Vincent Morin Aguado
HAVANA TIMES — On December 7, the Granma newspaper reported on what may be called large-scale telephone fraud. Two foreign companies were able to provide mobile and landline telephone services to numbers of Cubans, charging them black market prices well below those set by the national telephone company, ETECSA, which typically monopolizes those services on the island.
Telecommunications abroad from our country operate with hard currency, which is not only extremely costly for low-paid Cubans but is also high priced compared to the international average.
The Granma article (in Spanish) concludes with a special point about how one of the people accused in the scam said they rented their phone out whenever it wasn’t being used for counterrevolutionary activities.
The writer describes the person making this statement as naive and adds “nor can we ignore the multiple incidents that have been orchestrated from abroad to nourish — from within the country — a campaign of subversion against the revolution.”
What stands before us is by no means a naive connection between corruption and one-party democracy in Cuba.
Is someone faithful to the communist cause who commits fraud against their own government?
Is this journalist right in describing this person as “naïve”? What’s the real danger if someone tries to use a pirated phone line in order to express ideas contrary to the ruling regime?
Starting with the last question, legal communication systems are also used from overseas to send information that’s considered by many Cuban authorities to be counterrevolutionary. The price doesn’t change the essence of the problem.
As for labeling the person “naive,” the response is ambiguous: on one hand, we have to ask who is paying for the service, whether legally or illegally. You can call it what you want according to your personal convictions. On the other hand, the real danger to the revolution is not what’s expressed by citizens over the phone.
The first question has an obvious answer, though it’s avoided in the language cited by Granma article, corruption is a hidden, deep and a real threat to the foundations of the socialist system prevailing in Cuba. Those people involved in fraud represent a lack of belief in the communist values advocated in the statutes of the Party, the educational system and the many means for disseminating socialist ideas.
Socialism can’t be blamed for corruption, nor can capitalism. These are vices that have accompanied humanity since the emergence of all state systems.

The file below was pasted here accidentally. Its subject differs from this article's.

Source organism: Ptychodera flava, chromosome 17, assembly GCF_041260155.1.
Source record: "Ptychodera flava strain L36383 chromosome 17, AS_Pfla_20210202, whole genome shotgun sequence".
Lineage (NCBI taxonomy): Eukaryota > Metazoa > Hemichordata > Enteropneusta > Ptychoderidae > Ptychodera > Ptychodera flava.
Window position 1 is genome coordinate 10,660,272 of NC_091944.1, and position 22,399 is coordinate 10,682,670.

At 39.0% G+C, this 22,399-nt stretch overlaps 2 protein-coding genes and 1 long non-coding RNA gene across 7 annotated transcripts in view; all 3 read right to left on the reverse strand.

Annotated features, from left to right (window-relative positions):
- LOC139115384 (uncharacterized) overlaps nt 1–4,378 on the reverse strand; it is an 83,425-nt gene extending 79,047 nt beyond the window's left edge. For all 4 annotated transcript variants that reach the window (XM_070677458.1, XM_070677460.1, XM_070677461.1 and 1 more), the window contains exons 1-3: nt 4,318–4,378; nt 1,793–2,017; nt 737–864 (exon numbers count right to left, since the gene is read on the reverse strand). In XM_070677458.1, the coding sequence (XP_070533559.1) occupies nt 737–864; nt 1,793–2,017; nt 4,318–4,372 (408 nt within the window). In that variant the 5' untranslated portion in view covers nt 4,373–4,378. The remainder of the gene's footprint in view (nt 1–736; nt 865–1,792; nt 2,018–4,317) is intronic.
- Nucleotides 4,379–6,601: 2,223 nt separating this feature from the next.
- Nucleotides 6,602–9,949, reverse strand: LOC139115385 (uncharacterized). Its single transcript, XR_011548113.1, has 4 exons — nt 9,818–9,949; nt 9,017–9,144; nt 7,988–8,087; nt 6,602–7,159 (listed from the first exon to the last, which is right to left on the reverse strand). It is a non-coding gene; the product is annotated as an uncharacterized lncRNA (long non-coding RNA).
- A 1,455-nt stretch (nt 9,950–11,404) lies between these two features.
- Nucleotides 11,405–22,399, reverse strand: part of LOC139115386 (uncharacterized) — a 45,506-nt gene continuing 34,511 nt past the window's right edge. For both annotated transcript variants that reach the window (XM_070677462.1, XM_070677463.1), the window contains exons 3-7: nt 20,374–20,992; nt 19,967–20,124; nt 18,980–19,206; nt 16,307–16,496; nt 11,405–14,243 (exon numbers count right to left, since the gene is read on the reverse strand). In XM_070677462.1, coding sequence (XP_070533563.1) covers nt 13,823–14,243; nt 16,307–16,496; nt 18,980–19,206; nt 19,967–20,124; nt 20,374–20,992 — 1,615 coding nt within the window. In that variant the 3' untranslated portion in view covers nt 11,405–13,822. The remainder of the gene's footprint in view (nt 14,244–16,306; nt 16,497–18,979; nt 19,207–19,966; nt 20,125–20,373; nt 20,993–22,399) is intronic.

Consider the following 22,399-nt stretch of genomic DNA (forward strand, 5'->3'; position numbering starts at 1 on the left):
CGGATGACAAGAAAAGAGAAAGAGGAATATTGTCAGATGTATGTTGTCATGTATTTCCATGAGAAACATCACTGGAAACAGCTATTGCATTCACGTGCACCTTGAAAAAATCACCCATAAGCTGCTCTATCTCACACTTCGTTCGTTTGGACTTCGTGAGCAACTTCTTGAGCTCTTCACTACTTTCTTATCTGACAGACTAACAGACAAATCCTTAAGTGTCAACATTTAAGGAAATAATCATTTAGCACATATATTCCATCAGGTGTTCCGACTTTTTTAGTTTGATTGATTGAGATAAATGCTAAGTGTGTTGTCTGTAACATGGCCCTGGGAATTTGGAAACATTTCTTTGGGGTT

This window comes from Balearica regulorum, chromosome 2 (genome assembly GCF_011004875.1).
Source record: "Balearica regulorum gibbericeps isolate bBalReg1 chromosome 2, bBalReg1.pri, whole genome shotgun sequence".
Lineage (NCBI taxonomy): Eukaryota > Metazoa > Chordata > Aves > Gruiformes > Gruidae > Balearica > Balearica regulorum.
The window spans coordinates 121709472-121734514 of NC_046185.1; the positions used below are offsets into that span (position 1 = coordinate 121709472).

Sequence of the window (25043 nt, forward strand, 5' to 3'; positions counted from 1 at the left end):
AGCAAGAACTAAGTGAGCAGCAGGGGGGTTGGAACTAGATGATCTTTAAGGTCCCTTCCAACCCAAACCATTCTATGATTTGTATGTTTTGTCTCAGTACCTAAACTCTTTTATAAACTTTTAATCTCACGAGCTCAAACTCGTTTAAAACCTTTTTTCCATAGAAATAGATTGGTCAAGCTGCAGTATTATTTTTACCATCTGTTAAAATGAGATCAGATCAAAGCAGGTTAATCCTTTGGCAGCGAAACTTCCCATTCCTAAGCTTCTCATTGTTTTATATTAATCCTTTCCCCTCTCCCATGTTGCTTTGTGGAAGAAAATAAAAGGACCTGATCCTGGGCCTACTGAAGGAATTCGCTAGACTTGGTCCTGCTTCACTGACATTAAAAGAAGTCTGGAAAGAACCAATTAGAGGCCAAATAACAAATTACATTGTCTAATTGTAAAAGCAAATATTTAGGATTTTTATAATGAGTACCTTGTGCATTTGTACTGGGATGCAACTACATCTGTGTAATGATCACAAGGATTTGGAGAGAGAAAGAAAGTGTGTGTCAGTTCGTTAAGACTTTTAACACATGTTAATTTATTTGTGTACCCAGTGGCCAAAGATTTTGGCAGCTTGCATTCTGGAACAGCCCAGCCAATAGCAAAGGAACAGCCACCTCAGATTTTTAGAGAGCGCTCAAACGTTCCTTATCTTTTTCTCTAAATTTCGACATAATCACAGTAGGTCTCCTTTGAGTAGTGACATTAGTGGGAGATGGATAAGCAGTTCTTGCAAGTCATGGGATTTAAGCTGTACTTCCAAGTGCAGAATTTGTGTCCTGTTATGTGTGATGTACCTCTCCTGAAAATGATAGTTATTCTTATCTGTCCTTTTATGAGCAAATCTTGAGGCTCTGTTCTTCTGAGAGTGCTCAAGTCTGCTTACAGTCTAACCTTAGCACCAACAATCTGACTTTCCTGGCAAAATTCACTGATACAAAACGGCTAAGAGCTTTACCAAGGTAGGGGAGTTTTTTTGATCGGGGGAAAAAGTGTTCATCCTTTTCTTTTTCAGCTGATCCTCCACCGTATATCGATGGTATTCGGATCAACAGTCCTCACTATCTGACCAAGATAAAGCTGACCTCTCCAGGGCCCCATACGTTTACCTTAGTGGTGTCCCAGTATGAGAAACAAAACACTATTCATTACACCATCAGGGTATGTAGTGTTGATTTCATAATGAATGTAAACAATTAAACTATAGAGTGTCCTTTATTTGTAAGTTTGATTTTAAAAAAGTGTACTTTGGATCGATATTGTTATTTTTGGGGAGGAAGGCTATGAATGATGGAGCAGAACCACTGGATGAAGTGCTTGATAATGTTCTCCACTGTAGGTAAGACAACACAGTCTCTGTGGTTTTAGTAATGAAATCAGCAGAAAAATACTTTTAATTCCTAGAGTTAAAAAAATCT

As for democracy and party systems, the general trend of representative democracy is predominantly toward bipartisanship while communist systems were founded on the concept of a single party. One thing to consider is the set of traditions of the countries where socialist revolutions triumphed.
In ancient Russia, these traditions were shaped by the absolutism implanted for centuries by the tsarist autocracy. China, Vietnam and North Korea can be described as eastern monarchies that are equally despotic and overly centralized. In Latin America, Cuba follows the tradition inherited from Spain, where kings once prevailed, followed by caudillos.
Whether there’s one party or two, according to historical experience, is not what counts. What matters is the existence of a democratic will, reflected in the constitution authorization and endorsement — sacred for good reason — of the right to freedom of expression and organization, based on the greatest facilitation and the least limitation.
If people can organize at the grassroots (by profession, their diverse interests, backgrounds, employment and along other lines) free of partisan tutelage, then parties — whether one, two or three — will serve as the bearers of these freedoms. As leaders they will have those outstanding figures who, from within their ranks, from everything that in its whole we usually call civil society, and they will forge a genuine unity from diversity.
I think it’s valid to fight those who are corrupt without fearing the possibility of citizens using a landline of cellular phone, the Internet or even their own voices in the streets.
Vincent Morin Aguado [email protected]